Say, Is Anyone Else Talking Themselves Into a Red Sox Reunion With Hanley Ramirez?

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With the caveat that it’s tough to gauge how the Red Sox will approach free agency because the roster as currently constructed requires a couple of trades, here’s my best-case-scenario, sign-these-guys wish list, guaranteed to leave you disappointed if you think there’s a chance of it happening:

Jon Lester. Wonder how he’s going to like pitching for Joe Maddon and wearing that Little Bo Peep outfit when the Cubs have that inevitable, mandatory Dress Up Like a Fairy Tale Character road trip.

James Shields: His nickname is a punchline, but he was the ace of a team that was two runs from winning the World Series. The regular-season track record matters, and he’s a positive influence on young pitchers. I’d take him.

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Pablo Sandoval. Can’t see him leaving the Giants. He has as many rings there as Big Papi and 22 early-2000s Patriots do here.

Andrew Miller. To take the burden off of Koji, presuming John Farrell allows that to happen.

All of the good Cuban defectors: Self-explanatory. The next Jose Abreu? Please come to Boston. The next Yuniesky Bettancourt? Hey, did you hear? The Yankees need a shortstop. You should go to there.

Red Sox free-agency wish list, within reason:

Miller: A 29-year-old lefty with a 0.80 WHIP and a 14.9 K/9 rate last year is going to have more teams after him than there will be teams who aren’t after him. But he loved it here, the Red Sox straightened out his career, and they’ll pay him.

Shields: They’re going to have to trade for a true ace. But he’s a dependable, qualified No. 2. Now stop making me defend James Shields, please.

A couple of more relievers: At the top of my list: Pat Neshek, or a talented comeback case such as Brett Anderson. I bet they sign Justin Masterson, too.

Hanley Ramirez: Wait, wait, I know. If I don’t rattle off all of the reasons the Red Sox should not sign him (injury-prone, would cost a second-round pick, over 30, defensively subpar, occasional attitude readjustments necessary), you’re going to tell me. I get that.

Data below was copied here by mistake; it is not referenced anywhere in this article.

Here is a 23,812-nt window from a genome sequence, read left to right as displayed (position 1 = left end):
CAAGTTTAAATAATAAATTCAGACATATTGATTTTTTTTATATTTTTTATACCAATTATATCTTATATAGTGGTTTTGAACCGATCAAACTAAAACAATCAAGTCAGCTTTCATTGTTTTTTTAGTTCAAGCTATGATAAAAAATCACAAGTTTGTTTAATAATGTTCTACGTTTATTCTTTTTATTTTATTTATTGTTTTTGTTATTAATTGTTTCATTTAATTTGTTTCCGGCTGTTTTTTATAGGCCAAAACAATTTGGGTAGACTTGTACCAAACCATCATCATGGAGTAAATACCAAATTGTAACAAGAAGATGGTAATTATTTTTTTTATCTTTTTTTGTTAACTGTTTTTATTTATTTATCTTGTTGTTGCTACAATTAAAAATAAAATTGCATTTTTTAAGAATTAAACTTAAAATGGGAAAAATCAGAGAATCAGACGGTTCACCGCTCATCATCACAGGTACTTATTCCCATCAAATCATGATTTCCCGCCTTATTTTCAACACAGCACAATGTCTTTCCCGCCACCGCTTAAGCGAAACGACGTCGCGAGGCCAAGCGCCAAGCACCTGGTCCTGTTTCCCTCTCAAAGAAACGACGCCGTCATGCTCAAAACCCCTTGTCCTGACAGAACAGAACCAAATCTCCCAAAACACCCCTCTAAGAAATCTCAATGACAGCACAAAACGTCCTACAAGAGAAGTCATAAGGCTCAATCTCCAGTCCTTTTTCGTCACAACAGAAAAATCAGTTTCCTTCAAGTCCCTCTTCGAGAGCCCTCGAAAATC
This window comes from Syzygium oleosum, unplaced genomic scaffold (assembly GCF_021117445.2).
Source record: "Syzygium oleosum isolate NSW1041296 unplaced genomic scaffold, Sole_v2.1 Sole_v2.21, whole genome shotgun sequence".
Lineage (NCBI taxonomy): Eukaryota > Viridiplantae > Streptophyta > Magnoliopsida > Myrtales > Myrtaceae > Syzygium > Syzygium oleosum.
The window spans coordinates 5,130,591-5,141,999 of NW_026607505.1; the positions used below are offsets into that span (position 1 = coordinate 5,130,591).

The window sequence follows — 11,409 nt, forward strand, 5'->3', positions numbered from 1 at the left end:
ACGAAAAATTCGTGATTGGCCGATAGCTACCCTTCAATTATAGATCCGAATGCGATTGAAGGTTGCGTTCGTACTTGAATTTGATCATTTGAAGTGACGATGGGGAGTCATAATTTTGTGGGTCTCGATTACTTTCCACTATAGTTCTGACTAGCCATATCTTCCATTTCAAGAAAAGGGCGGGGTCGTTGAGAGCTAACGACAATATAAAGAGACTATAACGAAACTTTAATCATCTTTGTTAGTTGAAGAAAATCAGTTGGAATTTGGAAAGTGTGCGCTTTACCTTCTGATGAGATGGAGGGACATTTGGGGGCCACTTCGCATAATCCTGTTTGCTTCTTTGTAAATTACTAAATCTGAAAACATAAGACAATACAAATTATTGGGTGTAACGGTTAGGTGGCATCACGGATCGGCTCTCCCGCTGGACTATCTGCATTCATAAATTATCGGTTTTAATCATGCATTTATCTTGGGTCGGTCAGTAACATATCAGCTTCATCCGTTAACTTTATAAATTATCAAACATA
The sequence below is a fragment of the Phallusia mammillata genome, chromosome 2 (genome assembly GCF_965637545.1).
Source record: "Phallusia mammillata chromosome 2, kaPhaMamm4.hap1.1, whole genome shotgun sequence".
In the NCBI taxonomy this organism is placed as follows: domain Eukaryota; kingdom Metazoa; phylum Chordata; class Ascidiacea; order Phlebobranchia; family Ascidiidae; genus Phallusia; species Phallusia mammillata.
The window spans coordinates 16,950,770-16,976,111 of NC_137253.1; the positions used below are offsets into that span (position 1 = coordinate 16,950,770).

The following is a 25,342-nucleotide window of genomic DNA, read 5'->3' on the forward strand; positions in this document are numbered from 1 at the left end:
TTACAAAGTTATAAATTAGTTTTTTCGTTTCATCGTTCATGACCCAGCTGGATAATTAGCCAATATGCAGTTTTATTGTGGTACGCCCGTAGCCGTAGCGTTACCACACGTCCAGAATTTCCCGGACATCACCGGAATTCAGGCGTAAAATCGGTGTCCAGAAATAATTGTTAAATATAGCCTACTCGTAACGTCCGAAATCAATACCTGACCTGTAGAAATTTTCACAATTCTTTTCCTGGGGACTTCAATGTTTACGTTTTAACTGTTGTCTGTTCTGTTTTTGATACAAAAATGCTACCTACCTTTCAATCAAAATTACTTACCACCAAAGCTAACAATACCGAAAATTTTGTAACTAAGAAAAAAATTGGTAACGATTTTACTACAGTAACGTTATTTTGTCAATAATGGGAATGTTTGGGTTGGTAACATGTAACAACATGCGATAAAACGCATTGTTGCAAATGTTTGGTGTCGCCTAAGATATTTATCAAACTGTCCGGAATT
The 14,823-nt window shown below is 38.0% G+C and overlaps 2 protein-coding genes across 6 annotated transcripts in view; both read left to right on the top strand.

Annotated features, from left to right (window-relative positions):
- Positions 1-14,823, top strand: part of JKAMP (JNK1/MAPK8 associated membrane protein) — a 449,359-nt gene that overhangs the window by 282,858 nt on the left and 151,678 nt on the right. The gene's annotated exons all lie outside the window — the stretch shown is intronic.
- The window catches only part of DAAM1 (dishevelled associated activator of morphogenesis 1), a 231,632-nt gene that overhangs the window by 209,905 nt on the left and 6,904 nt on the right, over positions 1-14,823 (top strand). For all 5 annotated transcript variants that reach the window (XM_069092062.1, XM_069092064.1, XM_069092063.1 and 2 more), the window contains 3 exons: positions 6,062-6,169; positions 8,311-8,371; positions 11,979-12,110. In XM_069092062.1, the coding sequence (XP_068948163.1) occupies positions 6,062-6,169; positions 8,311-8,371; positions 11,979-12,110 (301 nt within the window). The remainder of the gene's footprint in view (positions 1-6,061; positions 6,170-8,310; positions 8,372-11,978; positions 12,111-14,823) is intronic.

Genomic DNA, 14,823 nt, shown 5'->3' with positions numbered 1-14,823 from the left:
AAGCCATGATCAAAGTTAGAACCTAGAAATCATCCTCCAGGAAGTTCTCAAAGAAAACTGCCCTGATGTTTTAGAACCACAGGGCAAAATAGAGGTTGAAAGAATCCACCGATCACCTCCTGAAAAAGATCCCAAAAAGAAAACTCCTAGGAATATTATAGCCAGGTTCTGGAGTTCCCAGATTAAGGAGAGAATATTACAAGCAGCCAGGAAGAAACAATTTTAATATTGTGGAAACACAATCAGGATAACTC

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But I also wonder if those issues might make him a bargain relative to his ability.

This is a player who was eighth in the MVP balloting in 2013 — despite playing just 86 games. When you hit .345/.402/.638 in that span, with 20 homers, your half-season is better than most players’ full season. He wasn’t as good last year, and missed 34 games. But he did play 157 in 2012, and he was one of the most durable players in baseball for a five-year stretch during his Marlins youth.

He’s a risk, sure. But so is Sandoval, whose OPS has declined, Pedroia-style, for three straight seasons. If some of Ramirez’s negatives scare off other teams, I’d love to see the Red Sox bring him back to the organization in which he began his career on a short-term, big-money deal.

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He’s not going to take a pillow contract like Adrian Beltre did in 2010. And he wouldn’t be a perfect fit — he’s a righthanded hitter, and that left side of the defense with Ramirez at third and Xander Bogaerts at shortstop would be the opposite of the Jose Iglesias/Stephen Drew tandem for much of 2013.

But Ramirez hits at an elite level. If that’s overlooked amid the nitpicking, well, here’s to the Red Sox being the team that recognizes what he does do so well rather than dwelling on the flaws. Especially if the price is right.

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